Whether straight from a can or make your own, nothing says Thanksgiving like cranberry sauce. It is amazing how those little ruby pearls have brought us together through the ages. As one of the three native fruits to North America (along with blueberries and Concord grapes), they’ve been consumed for the thousands of years when Native Americans were the only inhabitants of the Western Hemisphere until today.

Here is this year’s homemade cranberry sauce. We used satsumas in place of orange juice.

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Cranberry-Satsuma Sauce

2 cups fresh or frozen cranberries
4 satsumas (or one orange)
1 1/2-2 cups sugar
1/4 cup fresh lime juice
2 tablespoons Grand Marnier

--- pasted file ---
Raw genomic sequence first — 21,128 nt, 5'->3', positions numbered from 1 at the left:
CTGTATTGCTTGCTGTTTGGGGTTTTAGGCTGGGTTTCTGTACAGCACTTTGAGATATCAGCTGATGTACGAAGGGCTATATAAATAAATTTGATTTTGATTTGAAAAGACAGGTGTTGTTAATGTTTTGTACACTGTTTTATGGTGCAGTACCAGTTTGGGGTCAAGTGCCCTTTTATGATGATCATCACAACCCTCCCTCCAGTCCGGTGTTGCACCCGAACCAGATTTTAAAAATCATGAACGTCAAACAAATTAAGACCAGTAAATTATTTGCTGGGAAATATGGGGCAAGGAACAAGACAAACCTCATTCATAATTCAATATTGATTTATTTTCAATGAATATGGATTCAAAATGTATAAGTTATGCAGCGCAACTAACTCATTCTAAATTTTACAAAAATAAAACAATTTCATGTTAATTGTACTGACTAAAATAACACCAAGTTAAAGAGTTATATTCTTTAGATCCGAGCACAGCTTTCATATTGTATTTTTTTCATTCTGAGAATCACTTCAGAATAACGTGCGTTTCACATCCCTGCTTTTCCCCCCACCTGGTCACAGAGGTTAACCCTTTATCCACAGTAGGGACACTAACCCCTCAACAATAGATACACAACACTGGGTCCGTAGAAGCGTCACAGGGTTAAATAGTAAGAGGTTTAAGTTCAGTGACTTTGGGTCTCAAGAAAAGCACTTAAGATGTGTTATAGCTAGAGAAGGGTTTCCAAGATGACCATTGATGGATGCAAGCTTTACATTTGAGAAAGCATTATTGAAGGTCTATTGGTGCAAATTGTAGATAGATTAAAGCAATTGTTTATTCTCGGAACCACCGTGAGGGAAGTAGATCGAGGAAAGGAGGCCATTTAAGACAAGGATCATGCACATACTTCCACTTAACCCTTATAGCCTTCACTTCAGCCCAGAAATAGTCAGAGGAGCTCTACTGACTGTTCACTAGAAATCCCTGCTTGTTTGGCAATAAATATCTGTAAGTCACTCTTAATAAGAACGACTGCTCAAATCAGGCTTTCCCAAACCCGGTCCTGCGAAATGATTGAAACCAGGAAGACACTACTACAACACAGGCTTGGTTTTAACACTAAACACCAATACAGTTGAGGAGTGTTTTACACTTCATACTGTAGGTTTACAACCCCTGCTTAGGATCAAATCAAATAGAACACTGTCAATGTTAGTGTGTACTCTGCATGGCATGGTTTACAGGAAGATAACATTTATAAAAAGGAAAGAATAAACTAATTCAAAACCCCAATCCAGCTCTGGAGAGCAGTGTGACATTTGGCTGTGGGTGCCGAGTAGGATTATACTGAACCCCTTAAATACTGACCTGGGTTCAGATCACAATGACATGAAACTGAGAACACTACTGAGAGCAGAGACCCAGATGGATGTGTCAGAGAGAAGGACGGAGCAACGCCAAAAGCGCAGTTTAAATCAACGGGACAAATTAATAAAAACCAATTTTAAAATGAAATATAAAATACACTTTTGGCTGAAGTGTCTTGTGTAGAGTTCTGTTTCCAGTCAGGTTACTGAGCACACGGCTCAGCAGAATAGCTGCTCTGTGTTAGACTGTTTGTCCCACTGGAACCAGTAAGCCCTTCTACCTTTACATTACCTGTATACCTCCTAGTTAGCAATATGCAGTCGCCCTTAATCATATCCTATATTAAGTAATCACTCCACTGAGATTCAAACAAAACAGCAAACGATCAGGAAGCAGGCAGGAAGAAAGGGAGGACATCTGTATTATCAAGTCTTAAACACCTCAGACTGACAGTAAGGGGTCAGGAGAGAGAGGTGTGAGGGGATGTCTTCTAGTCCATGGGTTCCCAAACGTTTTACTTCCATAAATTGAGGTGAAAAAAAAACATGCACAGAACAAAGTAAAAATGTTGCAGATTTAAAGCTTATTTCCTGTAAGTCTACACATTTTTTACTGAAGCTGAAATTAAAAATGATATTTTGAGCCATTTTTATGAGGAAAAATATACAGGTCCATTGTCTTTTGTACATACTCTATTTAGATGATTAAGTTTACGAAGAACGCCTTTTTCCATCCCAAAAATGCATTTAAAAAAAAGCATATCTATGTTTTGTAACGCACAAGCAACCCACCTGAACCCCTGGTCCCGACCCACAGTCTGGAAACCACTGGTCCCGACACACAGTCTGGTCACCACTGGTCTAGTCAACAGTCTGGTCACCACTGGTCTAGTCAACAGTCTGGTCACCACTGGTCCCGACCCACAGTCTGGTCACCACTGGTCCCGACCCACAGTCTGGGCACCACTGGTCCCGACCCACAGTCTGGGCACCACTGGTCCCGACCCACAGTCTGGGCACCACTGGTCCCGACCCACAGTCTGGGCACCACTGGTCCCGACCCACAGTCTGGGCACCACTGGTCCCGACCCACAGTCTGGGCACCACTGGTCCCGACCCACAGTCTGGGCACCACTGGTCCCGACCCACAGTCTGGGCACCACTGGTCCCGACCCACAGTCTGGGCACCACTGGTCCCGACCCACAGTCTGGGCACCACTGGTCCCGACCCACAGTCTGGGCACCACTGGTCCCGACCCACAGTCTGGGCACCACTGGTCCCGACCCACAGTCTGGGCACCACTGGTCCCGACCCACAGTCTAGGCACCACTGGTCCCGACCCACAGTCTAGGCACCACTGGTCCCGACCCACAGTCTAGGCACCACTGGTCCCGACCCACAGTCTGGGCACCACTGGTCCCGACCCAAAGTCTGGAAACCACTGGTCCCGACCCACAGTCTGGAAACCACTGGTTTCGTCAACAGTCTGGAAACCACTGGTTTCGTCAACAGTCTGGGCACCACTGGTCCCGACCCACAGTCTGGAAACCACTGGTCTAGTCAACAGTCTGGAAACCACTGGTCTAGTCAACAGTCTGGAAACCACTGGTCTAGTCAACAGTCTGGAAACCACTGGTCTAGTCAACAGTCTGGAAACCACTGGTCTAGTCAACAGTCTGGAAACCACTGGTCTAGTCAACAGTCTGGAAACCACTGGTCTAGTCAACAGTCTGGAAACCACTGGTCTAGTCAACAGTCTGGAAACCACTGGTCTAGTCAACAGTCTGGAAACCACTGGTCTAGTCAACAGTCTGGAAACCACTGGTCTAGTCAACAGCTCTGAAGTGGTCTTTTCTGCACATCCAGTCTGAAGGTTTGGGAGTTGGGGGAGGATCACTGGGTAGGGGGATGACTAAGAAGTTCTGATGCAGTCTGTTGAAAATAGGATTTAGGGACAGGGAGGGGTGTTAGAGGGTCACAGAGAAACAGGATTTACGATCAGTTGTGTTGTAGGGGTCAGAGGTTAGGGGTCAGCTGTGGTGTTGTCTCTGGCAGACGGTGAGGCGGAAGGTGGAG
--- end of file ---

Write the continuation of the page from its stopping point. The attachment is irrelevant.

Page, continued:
1/2 teaspoon kosher salt

Zest the satsumas and juice them. Place zest and 1 cup of juice in a medium saucepan. Add the cranberries, 1 cup sugar, lime juice, Grand Marnier and salt. Bring to a simmer over medium heat and cook until the cranberries burst (about 10 minutes). Taste for seasoning – we ended up adding an additional cup of sugar (in 1/4 cup increments) to sweeten it up. Consider using agave nectar if you don’t want to add so much sugar. Scrape into a bowl and allow to cool.

 

Pecan and Cream Cheese Pie

I’m feel like a bad southerner when I confess I don’t really care for pecan pie – you know, the one from the recipe on the back of the Karo Syrup bottle? It is just too darn sweet for my taste.

I’ve added a bittersweet ganache to the bottom of the pie shell in the past but that still isn’t enough to get me to the second piece of pie. This year, I went to Earl Peyroux for his recipe for a pecan and cream cheese pie that he got from Leon and June Soniat, who published La Bouche Creole.